We started developing web applications using .NET back in 2008 and one of the major questions we faced at that time is how to properly plan out, develop and maintain a large scale application. Although there were few CMS solutions available like DotNetNuke, mojoPortal, etc., we were worried about losing our fluent programming style and getting bind to specific platform. We were in need of something that simplified our coding and still maintained scalable paradigm. So we started building our own framework with all that in mind.
What is Enterprise Framework?
An enterprise framework is a framework that delivers the architecture, knowledge and patterns for building scalable & secure web applications. It is actual code, guidance templates and building blocks in a single package for creating enterprise applications and to reduce the risk of re-designing and implementing your own framework, and will save on the initial construction planning, and later maintenance overheads.
We understand that our journey till here would not be possible without the help of numerous online communities of web developers and programmers. We have learnt a lot from them whenever we are in need of help and want to give something back to the community. Our aim with this series of articles is to share our knowledge and experiences with others who want to learn about Enterprise Level Application Development using .NET.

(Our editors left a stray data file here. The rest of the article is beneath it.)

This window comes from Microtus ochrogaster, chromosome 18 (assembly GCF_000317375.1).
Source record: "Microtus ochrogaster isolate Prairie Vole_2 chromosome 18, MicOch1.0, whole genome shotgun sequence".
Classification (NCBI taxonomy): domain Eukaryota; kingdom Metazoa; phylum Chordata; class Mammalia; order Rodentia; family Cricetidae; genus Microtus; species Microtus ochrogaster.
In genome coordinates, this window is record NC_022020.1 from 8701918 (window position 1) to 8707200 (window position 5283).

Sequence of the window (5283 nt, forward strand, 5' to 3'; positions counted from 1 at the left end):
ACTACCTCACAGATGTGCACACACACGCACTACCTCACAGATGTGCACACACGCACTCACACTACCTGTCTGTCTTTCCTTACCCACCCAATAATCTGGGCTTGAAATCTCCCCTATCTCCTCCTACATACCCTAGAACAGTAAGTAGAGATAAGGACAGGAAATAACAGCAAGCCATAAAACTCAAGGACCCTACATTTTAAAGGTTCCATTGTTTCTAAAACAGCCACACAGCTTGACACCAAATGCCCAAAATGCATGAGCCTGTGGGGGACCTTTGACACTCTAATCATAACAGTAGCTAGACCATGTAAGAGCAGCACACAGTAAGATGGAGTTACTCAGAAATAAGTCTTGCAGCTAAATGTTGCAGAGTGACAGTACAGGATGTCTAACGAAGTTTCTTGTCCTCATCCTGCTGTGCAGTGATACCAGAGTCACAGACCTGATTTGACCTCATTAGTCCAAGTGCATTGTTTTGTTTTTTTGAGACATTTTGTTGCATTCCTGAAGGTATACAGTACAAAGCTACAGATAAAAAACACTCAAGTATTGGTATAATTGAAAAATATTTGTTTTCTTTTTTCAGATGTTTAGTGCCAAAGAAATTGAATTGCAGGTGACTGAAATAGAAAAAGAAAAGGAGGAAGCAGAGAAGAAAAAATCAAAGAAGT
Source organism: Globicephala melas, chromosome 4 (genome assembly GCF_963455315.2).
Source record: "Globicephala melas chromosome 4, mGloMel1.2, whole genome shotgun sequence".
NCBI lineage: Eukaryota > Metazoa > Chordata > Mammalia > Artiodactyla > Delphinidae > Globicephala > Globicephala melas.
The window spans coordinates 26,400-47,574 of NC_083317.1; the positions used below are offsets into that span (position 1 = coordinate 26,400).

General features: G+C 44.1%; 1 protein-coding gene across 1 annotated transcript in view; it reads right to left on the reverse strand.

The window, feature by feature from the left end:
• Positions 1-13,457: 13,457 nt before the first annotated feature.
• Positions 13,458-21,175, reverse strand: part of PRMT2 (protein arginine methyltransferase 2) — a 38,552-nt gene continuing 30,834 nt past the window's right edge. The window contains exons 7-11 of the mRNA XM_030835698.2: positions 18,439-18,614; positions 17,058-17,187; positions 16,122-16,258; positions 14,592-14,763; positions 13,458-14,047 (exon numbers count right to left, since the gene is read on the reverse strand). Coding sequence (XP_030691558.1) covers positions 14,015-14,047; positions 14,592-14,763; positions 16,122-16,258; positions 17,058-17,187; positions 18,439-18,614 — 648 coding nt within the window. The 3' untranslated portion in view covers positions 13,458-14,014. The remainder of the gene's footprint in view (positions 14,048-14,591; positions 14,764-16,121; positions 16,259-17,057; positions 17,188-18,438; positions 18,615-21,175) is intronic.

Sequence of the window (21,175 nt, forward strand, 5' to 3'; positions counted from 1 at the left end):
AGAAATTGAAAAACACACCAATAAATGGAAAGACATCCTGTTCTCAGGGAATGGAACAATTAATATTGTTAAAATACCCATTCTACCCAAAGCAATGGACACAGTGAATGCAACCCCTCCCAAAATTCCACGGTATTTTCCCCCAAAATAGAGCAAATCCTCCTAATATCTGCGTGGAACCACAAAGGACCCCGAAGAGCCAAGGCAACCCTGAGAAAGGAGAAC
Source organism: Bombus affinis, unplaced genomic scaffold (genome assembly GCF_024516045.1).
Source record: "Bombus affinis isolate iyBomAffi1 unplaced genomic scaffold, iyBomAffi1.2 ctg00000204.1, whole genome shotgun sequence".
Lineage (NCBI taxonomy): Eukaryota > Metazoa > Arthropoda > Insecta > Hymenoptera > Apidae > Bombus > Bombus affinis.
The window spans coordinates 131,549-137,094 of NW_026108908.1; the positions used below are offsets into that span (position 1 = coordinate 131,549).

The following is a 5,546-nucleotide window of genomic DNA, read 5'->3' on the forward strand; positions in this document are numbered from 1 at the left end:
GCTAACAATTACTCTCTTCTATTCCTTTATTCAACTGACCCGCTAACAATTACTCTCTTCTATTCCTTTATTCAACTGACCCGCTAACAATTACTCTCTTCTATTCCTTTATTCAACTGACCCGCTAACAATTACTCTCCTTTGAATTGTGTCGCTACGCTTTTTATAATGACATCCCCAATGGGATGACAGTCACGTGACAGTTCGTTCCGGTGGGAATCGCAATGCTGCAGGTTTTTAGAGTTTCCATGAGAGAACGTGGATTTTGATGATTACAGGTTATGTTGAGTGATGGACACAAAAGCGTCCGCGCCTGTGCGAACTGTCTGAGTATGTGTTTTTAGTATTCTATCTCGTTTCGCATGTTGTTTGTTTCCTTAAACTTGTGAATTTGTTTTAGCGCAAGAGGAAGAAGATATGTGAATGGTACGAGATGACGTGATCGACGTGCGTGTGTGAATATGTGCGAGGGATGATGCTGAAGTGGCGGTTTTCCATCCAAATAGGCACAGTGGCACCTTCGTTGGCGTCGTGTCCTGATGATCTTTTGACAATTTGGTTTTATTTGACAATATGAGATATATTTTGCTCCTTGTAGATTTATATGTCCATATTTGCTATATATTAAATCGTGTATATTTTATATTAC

This is first in a series of articles that are targeted to cover a wide range of topics related to the subject. Anyone who is into web application development will surely learn something new from this series. This series should interest both who are new to web application development as well as who are creating web applications for years using .NET Framework. You guys will not only benefit from the theoretical knowledge but we will also publish links to example source code on GitHub as the series progress.
An overview of what will be covered in this series is given below:
- Tools & Technologies
- Design Patterns (Dependency Injection | Repository Pattern | Provider Pattern |Unit Of Work Pattern |Factory Pattern)
- Framework Components Design
- IoC Framework
- Implementing lightweight IoC Container
- Application activation Pre-Start & Post-Start
- Benchmark with other IoC Containers
- Serialization Framework
- Configuration Framework
- Build Provider based configuration
- Logging Framework
- Default File Provider
- Build IoC Logging
- Caching Framework
- Implementing Message Queue Framework
- A Rest Client
- Rest Client Implementation
- OAuth1 & OAuth2 Clients
- Data Access Framework
- Why Entity Framework?
- Linq Extensions
- Repository Pattern Style (Domain Driven Design) Objects
- Implement Database Logging Provider
- Enable EF Logging
- Implementing Services
- Mustache Style Template Parser
- Email Queue
- Virtual File System
- Custom Claims based Membership Implementation
- Security Design
- Generic User & Roles Implementation
- Web Extensions
- MVC & WebApi Extensions
- Custom Filters Support using IoC
- Implement Mustache View
- Building Custom Filters & Attributes
- Security Filters
- Localization Filters
- Bootstrapper Support
- A Client side framework using Knockoutjs, jQuery, Underscorejs
- Knockout Extensions
- Knockout Custom Bindings
- Knockout Model Generation With Localization Using C# Classes
- Knockout Ajax Model Implementation.
- Build a Basic CMS Using Framework
- Implement User & Roles
- Build Html Pages from Admin
The success of this series will depend on the participation of fellow web developers and programmers. We invite you to give us your valuable feedback, let us know what you think of it and anything we may be missing that is critical to building such a framework.
We’ll be posting the next article of the series very soon, so stay tuned…